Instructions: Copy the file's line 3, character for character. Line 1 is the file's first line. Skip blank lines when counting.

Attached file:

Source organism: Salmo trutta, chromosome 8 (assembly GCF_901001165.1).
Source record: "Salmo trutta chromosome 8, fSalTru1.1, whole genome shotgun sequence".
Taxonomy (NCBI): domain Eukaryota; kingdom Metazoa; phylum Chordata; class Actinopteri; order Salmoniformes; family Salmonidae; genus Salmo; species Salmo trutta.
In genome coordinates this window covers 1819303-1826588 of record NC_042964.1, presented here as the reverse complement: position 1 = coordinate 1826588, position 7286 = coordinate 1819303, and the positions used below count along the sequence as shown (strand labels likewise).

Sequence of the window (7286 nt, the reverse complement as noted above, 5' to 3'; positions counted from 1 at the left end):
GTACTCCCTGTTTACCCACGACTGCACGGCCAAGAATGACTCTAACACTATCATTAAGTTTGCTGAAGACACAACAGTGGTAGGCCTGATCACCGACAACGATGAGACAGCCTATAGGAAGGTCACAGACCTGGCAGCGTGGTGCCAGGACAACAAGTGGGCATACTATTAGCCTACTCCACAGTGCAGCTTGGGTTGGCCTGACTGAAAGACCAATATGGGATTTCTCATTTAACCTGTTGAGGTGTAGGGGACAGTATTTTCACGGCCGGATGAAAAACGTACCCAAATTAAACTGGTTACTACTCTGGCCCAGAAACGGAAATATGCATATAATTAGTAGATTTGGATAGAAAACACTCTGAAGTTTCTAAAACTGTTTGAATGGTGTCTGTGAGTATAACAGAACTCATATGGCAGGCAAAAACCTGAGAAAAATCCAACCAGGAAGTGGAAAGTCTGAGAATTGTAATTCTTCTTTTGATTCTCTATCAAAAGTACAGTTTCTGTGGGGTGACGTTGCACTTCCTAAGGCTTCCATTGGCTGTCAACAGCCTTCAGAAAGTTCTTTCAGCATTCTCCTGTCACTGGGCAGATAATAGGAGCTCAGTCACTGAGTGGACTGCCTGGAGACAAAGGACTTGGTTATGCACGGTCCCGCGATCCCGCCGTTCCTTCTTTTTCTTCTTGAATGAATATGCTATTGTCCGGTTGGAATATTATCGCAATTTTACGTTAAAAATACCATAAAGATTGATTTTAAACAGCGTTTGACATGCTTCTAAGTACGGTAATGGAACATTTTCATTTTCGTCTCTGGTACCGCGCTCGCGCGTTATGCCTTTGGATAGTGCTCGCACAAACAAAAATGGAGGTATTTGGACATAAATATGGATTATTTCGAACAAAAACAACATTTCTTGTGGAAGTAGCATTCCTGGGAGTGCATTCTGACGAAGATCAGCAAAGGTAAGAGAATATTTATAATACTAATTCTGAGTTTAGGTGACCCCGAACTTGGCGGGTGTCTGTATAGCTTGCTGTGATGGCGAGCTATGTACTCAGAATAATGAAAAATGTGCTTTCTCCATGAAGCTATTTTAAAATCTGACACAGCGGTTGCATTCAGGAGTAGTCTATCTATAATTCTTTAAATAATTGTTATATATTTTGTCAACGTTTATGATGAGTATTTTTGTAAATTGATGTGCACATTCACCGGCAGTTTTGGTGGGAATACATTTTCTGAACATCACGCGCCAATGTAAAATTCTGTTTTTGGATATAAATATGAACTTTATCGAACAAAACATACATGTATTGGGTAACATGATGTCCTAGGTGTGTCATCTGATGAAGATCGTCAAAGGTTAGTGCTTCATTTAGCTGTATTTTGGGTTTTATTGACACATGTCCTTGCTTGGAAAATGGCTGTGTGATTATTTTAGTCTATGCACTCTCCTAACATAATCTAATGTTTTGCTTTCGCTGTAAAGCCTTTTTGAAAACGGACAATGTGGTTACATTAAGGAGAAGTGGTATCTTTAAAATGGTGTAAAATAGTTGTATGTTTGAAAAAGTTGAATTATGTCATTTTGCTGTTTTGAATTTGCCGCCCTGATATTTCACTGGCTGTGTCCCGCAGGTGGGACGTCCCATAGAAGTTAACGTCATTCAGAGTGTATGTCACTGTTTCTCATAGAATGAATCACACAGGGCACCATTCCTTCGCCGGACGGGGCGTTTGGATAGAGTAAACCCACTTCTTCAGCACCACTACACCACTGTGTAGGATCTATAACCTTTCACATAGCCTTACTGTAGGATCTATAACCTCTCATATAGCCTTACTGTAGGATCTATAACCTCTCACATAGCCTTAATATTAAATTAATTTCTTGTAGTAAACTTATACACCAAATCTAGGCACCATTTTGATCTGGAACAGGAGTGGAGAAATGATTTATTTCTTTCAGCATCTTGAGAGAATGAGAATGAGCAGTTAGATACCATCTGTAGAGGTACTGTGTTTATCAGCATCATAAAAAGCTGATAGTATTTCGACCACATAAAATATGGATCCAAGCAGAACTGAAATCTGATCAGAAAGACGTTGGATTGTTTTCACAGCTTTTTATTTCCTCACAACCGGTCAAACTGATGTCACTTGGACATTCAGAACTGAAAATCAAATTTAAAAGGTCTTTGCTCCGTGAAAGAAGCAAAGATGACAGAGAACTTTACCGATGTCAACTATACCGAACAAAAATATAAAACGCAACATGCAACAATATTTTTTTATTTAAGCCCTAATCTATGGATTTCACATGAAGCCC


Taxonomy (NCBI): domain Eukaryota; kingdom Metazoa; phylum Chordata; class Actinopteri; order Salmoniformes; family Salmonidae; genus Salmo; species Salmo trutta.